US casino company Las Vegas Sands is facing a multi-billion legal action in a case that is set to unveil how the largest gambling hub on a global scale handed some much-desired casino licenses about twenty years ago.
The $12-billion lawsuit has been filed by Asian American Entertainment Corporation, a former partner of Las Vegas Sands in Macau. The company, headed by the Taiwan-based businessman Marshall Hao, is seeking damages that amount to approximately 70% of the casino giant’s profits in the period from 2004 and 2022. According to Reuters, the figure is around $12 billion.
The lawsuit will officially start on June 16th. According to the claims filed by Asian American Entertainment Corporation, the US casino company violated the two parties’ contract for a Macau casino license.
Las Vegas Sands, which also operates a casino in Singapore, has been opposing its former Macau partner’s claims since 2007 when Asian American Entertainment Corporation first rolled out the case in the US. After the legal action was dismissed by the US court for statute of limitations and procedural reasons, the case was lodged in Macau in 2012. As mentioned above, the case is related to the license granted by the authorities of the special administrative region at the time when the US casino giant and Asian American were still partners.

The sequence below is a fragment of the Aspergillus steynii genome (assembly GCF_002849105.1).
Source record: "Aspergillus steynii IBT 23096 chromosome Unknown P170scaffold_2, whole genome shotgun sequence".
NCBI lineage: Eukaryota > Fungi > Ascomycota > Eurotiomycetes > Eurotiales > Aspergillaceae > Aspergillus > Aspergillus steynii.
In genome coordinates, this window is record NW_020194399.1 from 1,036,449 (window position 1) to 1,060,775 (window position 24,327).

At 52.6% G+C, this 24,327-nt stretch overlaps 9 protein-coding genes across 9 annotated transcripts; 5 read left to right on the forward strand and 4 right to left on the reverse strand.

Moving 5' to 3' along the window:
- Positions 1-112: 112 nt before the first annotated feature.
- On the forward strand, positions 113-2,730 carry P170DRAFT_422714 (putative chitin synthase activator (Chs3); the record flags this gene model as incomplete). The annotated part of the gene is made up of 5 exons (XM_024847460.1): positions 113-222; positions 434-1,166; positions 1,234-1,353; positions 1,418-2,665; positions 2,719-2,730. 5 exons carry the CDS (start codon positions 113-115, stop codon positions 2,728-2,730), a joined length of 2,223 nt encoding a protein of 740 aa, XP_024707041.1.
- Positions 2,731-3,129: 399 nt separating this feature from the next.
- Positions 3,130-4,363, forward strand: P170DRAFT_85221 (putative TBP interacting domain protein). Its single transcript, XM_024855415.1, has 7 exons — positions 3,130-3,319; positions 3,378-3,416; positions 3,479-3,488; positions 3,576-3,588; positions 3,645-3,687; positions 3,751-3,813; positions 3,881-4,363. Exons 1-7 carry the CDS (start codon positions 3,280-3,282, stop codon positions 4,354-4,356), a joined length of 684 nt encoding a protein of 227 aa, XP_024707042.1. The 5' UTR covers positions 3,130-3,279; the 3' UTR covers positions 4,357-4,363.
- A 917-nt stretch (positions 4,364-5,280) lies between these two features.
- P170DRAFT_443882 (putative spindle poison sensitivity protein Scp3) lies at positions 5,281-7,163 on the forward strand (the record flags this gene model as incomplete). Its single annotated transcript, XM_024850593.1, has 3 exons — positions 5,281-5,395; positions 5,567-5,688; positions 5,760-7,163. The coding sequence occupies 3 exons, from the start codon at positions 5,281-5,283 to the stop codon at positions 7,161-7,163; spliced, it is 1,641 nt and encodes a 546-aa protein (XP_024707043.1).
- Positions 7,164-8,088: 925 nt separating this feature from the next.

US Casino Giant Switched Partners to Get the Macau Casino License
The legal action comes at a time when the US gambling giant is experiencing a decline in its gambling revenues as a result of the travel restrictions and social distancing measures associated with the coronavirus pandemic. Furthermore, its operating casino license in Macau – the special administrative region that is the only legal gambling hub in China – is set to expire in a few months. In order to keep its Macau license, Las Vegas Sands needs to place a new license application via a public tender in 2022.
It all started in 2001, with a gaming concession offer that was jointly submitted by Las Vegas Sands and Asian American Entertainment Group. According to the lawsuit, the US gambling operator switched partners and joined forces with the Hong Kong-based company Galaxy Entertainment instead. Eventually, the combined bid of the two companies ended up receiving a casino operating license in Macau.
In an interview for Reuters, the head of Asian American Entertainment Group explained that his company’s joint venture with Las Vegas Sands was terminated by the US gambling giant, which then submitted an almost identical bid with its new partner Galaxy Entertainment.
The US casino company has tried to avoid the lawsuit by filing legal action in Macau and in Nevada.
So far, Las Vegas Sand has been subject to a number of lawsuits over its earlier dealings on the territory of Macau, including legal action over its earlier dealings in the Chinese special administrative region, including one over the lucrative casino license it had secured.